When Ireland’s senior Dragon sailor Don Street (87) of Glandore bids us to pay attention, we always do, as Don’s experience in many areas of sailing is unrivalled writes W M Nixon.
But when Don suggests we all sit up and take notice of the sailing of Gordon Ingate of Australia, there are many of us already right there with the Guru of Glandore. For Gordon Ingate of Tasmania makes the well-tested slogan “Sailing: A Sport for Life” seem barely adequate, as he is still winning serious races at the age of 92, and everything about the man is an inspiration.
His most recent achievement was a clear victory in the Australian Dragon Championship 2018 in Victoria, which concluded at the weekend. Racing against a fleet of 26 boats, and crewed by Amy Walsh and David Giles, his boat Whimsical was anything but. His clear victory of 4 points including three bullets was about as un-whimsical as you can get.
But then, this perhaps greatest Corinthian sailor the world has ever seen seems to specialize in clearcut wins in boats whose names indicate a certain vagueness. He first leapt to international renown in the 1965 Admirals Cup, when he was one of the Australian team with his classic Robert Clark-designed Caprice of Huon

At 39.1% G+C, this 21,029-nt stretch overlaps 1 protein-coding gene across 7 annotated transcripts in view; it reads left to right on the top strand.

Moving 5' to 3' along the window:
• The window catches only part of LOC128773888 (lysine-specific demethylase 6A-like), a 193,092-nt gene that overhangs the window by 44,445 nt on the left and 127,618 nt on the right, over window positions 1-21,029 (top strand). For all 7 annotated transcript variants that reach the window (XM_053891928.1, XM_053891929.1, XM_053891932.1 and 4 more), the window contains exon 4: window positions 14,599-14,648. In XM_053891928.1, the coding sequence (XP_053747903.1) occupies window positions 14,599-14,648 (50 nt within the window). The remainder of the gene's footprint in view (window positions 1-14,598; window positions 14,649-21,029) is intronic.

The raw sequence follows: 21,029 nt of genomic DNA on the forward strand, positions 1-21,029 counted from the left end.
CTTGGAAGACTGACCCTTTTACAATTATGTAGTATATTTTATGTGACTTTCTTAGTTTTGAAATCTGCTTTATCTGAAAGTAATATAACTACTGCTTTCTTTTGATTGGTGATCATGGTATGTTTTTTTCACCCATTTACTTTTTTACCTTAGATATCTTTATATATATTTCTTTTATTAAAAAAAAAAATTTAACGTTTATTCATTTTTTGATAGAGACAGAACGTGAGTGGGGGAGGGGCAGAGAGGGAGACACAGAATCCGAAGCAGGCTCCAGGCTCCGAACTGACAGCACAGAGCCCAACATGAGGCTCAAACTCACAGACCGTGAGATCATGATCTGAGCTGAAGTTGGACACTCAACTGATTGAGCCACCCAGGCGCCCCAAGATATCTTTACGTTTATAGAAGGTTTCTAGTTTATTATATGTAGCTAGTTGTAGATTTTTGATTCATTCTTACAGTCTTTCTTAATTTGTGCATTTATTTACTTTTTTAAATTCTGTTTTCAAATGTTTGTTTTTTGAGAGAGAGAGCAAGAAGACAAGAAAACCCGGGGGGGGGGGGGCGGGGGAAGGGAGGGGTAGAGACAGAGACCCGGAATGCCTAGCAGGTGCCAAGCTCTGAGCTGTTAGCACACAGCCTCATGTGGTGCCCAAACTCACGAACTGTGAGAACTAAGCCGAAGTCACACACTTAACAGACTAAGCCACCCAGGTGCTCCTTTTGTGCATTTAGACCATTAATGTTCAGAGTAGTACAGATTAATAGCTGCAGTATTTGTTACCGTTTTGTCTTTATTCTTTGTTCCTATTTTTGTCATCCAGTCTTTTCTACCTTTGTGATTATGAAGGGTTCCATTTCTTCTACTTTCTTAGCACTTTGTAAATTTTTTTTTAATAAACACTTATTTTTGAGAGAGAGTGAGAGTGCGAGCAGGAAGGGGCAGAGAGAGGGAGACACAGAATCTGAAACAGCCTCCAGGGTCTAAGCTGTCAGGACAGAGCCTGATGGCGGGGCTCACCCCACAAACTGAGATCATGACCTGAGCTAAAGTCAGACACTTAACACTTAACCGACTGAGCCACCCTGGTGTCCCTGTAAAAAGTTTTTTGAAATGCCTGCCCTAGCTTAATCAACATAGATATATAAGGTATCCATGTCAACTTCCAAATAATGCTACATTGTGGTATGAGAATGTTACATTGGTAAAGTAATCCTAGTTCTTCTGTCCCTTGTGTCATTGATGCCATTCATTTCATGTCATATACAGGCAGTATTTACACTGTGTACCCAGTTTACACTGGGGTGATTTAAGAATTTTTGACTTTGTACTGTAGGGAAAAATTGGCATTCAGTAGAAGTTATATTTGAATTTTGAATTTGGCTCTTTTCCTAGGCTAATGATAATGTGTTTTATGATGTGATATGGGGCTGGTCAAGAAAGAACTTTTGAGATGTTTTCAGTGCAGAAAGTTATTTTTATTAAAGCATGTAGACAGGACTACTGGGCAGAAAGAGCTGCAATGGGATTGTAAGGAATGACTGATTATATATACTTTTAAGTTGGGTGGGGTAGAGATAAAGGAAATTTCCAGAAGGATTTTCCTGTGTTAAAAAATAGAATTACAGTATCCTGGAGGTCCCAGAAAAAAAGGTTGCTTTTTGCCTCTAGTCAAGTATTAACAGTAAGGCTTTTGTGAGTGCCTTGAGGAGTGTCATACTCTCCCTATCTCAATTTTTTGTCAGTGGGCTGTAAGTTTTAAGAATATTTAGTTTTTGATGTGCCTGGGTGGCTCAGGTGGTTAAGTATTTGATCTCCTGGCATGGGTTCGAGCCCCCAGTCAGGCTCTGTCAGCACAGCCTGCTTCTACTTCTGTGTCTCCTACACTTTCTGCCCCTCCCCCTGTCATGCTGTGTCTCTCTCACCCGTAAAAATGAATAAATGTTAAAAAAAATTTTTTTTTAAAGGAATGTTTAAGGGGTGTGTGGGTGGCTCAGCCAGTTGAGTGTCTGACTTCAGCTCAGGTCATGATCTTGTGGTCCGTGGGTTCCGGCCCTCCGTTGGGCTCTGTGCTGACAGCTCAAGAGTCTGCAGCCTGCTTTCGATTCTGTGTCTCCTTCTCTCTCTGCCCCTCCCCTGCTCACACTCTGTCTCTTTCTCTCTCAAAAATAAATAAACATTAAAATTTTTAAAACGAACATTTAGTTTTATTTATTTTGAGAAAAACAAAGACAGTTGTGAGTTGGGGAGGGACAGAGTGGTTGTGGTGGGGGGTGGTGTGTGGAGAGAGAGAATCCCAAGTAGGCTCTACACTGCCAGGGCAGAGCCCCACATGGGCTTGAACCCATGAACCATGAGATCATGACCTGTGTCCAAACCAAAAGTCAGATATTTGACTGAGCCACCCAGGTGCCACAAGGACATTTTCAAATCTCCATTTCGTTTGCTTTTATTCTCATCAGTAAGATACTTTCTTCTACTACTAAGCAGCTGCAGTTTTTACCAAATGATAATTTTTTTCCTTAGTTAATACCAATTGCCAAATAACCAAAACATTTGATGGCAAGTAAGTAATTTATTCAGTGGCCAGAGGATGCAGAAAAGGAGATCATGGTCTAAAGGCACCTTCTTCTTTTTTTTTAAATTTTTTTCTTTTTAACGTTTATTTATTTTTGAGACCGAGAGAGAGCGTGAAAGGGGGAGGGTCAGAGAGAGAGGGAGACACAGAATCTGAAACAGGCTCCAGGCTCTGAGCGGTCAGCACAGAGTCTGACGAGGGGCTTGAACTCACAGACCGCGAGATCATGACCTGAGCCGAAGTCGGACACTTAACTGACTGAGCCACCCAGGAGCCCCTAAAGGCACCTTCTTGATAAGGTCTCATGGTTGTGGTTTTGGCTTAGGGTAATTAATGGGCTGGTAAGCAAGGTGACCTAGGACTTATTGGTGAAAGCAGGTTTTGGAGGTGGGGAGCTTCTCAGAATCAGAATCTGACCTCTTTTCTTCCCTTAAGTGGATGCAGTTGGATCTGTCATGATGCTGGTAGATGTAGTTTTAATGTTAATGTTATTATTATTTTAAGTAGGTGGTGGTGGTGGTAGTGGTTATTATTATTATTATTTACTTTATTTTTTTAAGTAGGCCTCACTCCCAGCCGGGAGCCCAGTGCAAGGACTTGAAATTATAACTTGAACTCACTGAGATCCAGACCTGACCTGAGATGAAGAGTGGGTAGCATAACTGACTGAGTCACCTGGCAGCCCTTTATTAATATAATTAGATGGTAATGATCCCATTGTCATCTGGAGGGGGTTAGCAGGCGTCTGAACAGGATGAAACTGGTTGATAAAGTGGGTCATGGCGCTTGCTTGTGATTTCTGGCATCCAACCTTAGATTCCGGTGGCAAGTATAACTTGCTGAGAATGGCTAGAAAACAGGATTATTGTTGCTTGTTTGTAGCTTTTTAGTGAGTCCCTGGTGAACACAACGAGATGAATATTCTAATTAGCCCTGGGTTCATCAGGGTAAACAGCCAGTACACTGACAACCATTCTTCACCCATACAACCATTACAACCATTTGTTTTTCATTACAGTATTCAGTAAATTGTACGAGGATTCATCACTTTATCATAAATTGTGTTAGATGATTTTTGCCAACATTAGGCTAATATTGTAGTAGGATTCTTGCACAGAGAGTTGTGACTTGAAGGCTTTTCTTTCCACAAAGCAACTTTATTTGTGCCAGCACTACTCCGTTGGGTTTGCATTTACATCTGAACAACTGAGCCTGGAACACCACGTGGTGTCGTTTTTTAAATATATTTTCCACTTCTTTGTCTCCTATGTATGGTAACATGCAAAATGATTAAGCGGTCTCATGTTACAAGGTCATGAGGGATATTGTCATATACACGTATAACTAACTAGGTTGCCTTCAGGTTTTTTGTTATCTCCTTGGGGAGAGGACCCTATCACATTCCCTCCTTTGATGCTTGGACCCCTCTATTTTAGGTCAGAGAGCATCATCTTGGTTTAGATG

Caprice was an elegant veteran of 1948 or thereabouts, strongly built of the finest Huon pine. But Ingate and his crew had her in such perfect racing trim in 1965 that she cut a swathe through the fleet, particularly in the Solent racing where he made off with major trophies in Cowes Week. Two years later in 1967, he and Caprice were back again with team mates who matched his previous performance, and they won the Admiral’s Cup.
Thereafter, he was very much a force to be reckoned with at Olympic and America’s Cup level. But he’s at his best when racing his own boat tuned to his own very high standards, and racing in fleets which provide the proper settings for his skill sets. Grown-up sailing, in other words.
Thus it was altogether appropriate that when a celebrity was sought to fire the starting cannon for the recent Rolex Sydney-Hobart Race, they asked Gordon Ingate to do the honours. The Australian commentator didn’t even have to think of saying who he was. And now he has won in the Australian Dragons Nationals. Yet again.
That said, our own Don Street is as full of enthusiasm as ever, and his latest evidence of eternal youth is a drive to get the Glandore Dragons to permit racing crews of four. This is so that any youngsters keen to learn about these wonderful boats can get a taste of it without initially being expected to play a crucial crewing role.
The ancient Howth 17s tested the idea some years ago. It worked so well that racing four up is now the preferred option for many boats. And it has been so successful in introducing newcomers to the class that the fleet is in better order than ever – not bad going for a class founded in 1898.